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Johnson's passion for wind energy is far from ludicrous—but proper investment will be key

If the Conservatives are committed to tackling climate change, sustainability needs to be at the heart of all economic policies
December 18, 2020

The emergence of green shoots in the government’s agenda has not gone unnoticed. Its new ten-point plan, including the promise of massive investment in offshore wind with the aim of quadrupling capacity by 2030, builds on the once-sceptical Prime Minister’s stated goal of making the UK the “Saudi Arabia of wind power.”

Johnson’s “world beating” promises have been known to fall flat, and his party’s record on energy has often been dire. But his endeavour to power our homes using wind is far from ludicrous. Thanks to Lib Dem polices established by our leader Ed Davey during his time as energy secretary, the UK has curbed its addiction to coal and now finds itself well-placed to become a world leader in wind power.

Recent price falls mean offshore wind is now hugely competitive. In fact, it’s soon going to be even cheaper than electricity generated by gas-fired power plants, and may become the dominant source of zero-carbon power in the UK. No one can deny that this offers an enormous moment for change—for the environment and the economy. The sector already supports thousands of highly skilled jobs. With enough investment, it has the potential to generate tens of thousands more. But to harness its full potential for decarbonisation will require sufficient funding.

Moreover, changing the way that we generate energy is not the only hurdle the UK faces in its transition towards net zero. We must improve efficiency to reduce our energy consumption, starting with the UK housing stock. Not only will this reduce demand for energy, it will cut bills, end fuel poverty and create jobs.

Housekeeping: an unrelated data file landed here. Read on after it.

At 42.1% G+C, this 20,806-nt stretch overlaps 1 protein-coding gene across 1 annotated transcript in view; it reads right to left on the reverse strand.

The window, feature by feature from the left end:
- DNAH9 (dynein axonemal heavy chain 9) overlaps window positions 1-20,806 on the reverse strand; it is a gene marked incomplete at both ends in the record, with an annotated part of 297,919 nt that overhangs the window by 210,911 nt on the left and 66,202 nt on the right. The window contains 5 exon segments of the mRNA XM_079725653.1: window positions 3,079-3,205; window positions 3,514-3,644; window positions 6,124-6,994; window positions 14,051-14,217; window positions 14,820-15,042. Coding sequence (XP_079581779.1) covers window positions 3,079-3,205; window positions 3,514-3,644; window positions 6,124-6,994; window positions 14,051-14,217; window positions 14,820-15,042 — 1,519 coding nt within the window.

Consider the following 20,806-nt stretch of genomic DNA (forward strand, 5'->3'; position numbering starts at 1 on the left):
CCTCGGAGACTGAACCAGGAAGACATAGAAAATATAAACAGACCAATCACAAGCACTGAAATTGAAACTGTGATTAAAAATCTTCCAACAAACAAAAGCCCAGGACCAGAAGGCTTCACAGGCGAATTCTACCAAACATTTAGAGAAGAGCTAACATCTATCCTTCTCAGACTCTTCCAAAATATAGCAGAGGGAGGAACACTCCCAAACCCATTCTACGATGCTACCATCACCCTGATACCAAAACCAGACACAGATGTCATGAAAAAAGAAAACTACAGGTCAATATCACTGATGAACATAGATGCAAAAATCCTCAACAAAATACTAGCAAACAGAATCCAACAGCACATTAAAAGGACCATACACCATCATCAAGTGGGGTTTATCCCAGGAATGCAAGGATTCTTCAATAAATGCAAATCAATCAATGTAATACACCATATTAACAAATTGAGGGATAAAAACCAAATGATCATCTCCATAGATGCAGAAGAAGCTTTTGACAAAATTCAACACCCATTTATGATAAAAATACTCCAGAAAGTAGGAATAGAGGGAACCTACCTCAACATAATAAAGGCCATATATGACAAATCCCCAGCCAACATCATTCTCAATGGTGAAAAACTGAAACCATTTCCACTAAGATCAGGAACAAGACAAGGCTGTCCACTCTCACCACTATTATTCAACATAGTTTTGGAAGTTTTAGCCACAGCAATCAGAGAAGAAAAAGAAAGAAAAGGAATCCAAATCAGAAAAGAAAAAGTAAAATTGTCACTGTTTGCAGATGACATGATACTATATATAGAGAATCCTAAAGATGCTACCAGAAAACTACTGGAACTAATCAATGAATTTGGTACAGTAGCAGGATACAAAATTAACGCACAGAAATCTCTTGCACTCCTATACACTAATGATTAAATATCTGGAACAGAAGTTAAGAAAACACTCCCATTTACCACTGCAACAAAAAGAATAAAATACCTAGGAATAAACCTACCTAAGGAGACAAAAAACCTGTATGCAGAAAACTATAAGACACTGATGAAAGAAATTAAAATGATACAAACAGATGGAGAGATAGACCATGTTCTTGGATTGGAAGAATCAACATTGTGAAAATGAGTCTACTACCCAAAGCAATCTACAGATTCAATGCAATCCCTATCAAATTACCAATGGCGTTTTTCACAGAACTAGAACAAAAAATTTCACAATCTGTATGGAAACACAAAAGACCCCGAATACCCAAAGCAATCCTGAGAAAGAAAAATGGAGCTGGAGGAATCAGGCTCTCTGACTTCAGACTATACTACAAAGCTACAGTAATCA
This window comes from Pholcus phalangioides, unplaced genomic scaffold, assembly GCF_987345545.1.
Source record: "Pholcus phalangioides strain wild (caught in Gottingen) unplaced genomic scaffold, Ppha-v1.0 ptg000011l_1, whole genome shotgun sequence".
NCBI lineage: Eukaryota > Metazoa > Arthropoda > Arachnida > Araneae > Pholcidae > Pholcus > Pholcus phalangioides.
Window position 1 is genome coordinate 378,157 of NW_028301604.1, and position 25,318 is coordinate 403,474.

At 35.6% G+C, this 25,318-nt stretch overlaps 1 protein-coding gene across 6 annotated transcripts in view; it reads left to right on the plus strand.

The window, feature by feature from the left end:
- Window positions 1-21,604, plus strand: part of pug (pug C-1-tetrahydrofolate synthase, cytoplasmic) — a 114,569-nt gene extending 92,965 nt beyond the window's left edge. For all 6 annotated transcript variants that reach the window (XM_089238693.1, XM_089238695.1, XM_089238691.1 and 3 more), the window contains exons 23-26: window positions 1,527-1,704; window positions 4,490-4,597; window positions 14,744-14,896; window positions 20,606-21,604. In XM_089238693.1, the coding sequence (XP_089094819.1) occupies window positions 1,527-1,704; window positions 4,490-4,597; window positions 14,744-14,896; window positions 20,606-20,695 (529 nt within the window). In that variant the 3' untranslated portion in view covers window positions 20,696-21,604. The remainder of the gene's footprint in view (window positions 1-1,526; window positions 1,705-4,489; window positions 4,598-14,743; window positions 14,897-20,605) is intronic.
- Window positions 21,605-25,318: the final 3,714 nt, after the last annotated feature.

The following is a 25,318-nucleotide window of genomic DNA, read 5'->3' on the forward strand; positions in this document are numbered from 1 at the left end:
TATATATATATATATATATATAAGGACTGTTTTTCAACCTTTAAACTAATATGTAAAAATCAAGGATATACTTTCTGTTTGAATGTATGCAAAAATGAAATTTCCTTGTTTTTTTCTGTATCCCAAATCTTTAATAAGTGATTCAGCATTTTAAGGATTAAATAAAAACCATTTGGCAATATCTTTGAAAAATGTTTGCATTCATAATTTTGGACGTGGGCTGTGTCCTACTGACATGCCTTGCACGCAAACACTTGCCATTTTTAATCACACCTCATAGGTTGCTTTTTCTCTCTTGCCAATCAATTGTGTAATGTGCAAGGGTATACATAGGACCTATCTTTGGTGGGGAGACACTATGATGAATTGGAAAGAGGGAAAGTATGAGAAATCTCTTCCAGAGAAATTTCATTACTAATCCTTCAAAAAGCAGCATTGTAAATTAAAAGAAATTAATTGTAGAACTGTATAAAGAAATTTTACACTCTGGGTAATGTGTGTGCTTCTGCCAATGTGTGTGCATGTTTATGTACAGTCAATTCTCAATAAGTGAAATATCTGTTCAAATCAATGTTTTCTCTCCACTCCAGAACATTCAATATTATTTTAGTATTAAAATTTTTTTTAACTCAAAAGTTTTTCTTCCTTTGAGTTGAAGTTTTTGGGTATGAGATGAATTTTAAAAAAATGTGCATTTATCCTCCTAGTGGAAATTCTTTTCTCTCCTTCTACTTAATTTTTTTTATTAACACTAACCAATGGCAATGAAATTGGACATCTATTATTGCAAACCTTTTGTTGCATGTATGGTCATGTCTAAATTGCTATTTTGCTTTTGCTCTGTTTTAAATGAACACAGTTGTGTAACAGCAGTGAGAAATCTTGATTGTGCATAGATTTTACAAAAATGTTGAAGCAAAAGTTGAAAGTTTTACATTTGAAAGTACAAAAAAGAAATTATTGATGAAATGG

The Tories have made an ill-thought-through start with the Green Homes Grant, which aims to help retrofit our notoriously poorly insulated homes. Although the programme was initially open for six months, it is now extended by just one more year, with a pitiful £2bn in funding. This will barely scratch the surface of the insulation crisis—currently costing families across the country hundreds of pounds a year in higher bills and leaving it impossible to make a real dent in our emissions. It is also a woefully missed opportunity when it comes to upskilling workers to facilitate long-term net-zero growth.

Further exacerbating the problem, the Tories scrapped the Zero Carbon Homes standard when the Lib Dems left government in 2015, leaving one million extra new homes that do not meet adequate standards and will also need upgrading.

For the Conservatives to prove their commitment to tackling the climate emergency is more than just hot air, they need to engage with a wholesale restructuring of our economy, putting sustainability at the heart of everything we do, not just one form of renewable energy.

If we are to truly build a sustainable future—in which the next generation grows up with clean air and an abundance of ways to enjoy nature—then we need to look at Iceland and Norway, at Kenya, at Germany and even at China to find our route forward. As things stand, while wind power is central to the journey, Johnson’s promise to emulate Saudi Arabia is going to lead us nowhere that we truly want to go.